NOAF: What was the most fun part of this book to write?

E.S.: About halfway through, there’s a chase/fight sequence that takes place on a public transit wiretram. To put myself in the mood for the scene and lock into the wham-bam improvisational mindset of the characters, I watched Jackie Chan clips on YouTube for about an hour straight. I really wanted it to feel like a Hong Kong action movie, and it was delightful to slip into that mode for a while.



NOAF: The only thing that looks more fun than the book itself is the adorable promotional poster! This poster is so cute, it looks like doodles you'd find in a high schooler's notebook, notes that would be inside a student's locker, it is just covered in fun everything! Where did the idea for the post come from? Is this how you imaged the promotion for the book would look?

E.S.: The words on the poster were from a graphic I whipped up ages ago to pitch the book - which had its own little viral moment when FinnPoe twitter found it and EXPLODED. That was incredible to watch, and proof that those words did a fantastic job of pitching the book, so my marketing manager, Ashleigh Heaton, designed that wonderful little promo graphic with the handwriting and doodles for us to share. I think we’re seeing a really interesting moment where book promotion is truly adapting to social media, figuring out the most fun way of showing off what a book has to offer an audience in a highly-shareable format. If you want fans, you have to be able to prove both that you have what fans want and that you know how to talk about it in a way that engages them, and for me personally, that’s super fun to do.

NOAF: You recently posted a Bonds of Brass track list on your blog, of the music that fueled your writing. How do you use music as a writing tool? Do you listen to faster paced tracks to write action scenes, for example?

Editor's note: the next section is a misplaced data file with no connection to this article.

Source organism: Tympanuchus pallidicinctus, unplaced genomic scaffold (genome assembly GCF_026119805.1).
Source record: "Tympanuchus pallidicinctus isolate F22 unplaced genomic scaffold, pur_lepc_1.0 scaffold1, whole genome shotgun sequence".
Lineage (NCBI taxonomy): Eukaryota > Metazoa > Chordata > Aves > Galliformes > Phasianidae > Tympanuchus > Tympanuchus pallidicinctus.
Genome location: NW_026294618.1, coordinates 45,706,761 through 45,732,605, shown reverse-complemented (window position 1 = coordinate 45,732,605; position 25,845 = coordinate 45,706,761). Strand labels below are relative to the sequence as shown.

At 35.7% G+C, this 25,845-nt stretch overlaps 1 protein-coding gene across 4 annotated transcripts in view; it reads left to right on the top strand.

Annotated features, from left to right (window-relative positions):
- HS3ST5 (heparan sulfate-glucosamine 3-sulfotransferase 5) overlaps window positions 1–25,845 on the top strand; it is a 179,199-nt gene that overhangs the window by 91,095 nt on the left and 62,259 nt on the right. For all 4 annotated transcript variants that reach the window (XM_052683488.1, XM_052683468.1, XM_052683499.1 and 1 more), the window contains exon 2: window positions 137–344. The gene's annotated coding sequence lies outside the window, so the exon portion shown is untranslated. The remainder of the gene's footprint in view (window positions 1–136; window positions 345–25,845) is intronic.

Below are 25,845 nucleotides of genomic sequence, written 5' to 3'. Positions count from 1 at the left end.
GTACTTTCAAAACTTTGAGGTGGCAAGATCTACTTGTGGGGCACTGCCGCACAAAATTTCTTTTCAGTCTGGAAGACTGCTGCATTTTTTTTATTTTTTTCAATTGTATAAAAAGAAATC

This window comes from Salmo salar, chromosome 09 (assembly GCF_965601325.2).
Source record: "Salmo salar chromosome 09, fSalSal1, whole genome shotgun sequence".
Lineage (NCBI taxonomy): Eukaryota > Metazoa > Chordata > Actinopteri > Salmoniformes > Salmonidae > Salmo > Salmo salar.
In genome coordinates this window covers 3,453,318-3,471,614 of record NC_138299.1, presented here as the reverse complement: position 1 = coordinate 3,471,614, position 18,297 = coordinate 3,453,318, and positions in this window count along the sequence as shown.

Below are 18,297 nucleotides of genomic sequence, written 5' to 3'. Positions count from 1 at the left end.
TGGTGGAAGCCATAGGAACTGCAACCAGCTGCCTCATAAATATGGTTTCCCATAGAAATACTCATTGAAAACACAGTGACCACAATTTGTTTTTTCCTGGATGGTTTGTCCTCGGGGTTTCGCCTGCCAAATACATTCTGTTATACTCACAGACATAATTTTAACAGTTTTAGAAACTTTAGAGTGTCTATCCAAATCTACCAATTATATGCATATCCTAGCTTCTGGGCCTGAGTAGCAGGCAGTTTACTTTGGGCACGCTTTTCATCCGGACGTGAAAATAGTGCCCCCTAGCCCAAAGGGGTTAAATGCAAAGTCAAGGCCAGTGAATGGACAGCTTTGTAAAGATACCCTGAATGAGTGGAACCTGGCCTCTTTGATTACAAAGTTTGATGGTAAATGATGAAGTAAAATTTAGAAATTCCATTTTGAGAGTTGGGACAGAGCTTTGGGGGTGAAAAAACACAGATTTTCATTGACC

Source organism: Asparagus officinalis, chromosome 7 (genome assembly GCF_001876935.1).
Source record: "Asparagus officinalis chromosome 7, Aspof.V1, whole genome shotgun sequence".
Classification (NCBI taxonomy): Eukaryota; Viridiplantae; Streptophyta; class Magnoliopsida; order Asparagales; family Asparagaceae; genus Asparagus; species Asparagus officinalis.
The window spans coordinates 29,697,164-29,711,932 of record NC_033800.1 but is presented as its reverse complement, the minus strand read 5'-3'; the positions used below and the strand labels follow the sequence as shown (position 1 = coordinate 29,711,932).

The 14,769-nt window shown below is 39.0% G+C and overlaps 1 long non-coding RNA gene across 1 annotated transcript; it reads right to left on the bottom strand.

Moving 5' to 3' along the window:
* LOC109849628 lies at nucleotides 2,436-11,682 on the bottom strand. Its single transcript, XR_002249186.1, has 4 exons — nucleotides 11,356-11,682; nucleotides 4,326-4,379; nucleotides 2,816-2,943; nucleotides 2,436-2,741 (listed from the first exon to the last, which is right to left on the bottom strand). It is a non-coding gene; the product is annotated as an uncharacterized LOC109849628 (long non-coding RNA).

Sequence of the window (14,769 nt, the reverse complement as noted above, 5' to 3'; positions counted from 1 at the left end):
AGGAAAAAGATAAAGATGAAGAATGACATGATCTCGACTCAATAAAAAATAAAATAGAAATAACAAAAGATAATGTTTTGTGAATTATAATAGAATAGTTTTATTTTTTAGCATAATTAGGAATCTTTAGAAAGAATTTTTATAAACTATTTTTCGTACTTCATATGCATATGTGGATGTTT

E.S.: I feel like I use music in three main ways when working. Most of the music you find in that playlist is music I use for inspiration - songs that speak to different aspects of the book and guide me as I think about them/develop stuff. Then there’s music I use for motivation - such as the Skydiving track from the Kingsman soundtrack or Storming New Caprica, from the Battlestar Galactica season 3 soundtrack. Those are songs I'll put on to ground me in the mood for a scene and help me focus on how I want to express myself. Then there's music I'll actually write to, which I'm very particular about. I can’t hear English words when I draft, so I usually stick to instrumentals, and I have collections of film soundtracks I rotate between depending on who I’m writing - for example, most of the big Wen action scenes in book two were written to a mix of the Captain Marvel and Wonder Woman soundtracks.

NOAF: I saw this on your blog as well: "WIPs: John Carter Book: Basically if John Carter and The Fifth Season found themselves in the same pot of soup" and OMG YES. Yes please! Why'd you choose John Carter, and why throw him onto an Earthquake planet (other than that it's fun)?

E.S.: Haha, I hope I get to go back to that WIP someday. I'm itching to write something that has John Carter or She-Ra vibes—something that's got the magic and scope of epic fantasy grounded in sci-fi worldbuilding. I feel like that’s really going to push me as an author, since so far I've been strictly science fiction. Developing a magic system has been breaking my brain as someone who understands a little bit too much about physics. But first things first, I have two more Bloodright books to get out the door.

NOAF: Thanks Emily!

POSTED BY: Andrea Johnson lives in Michigan with her husband and too many books. She can be found on twitter, @redhead5318 , where she posts about books, food, and assorted nerdery.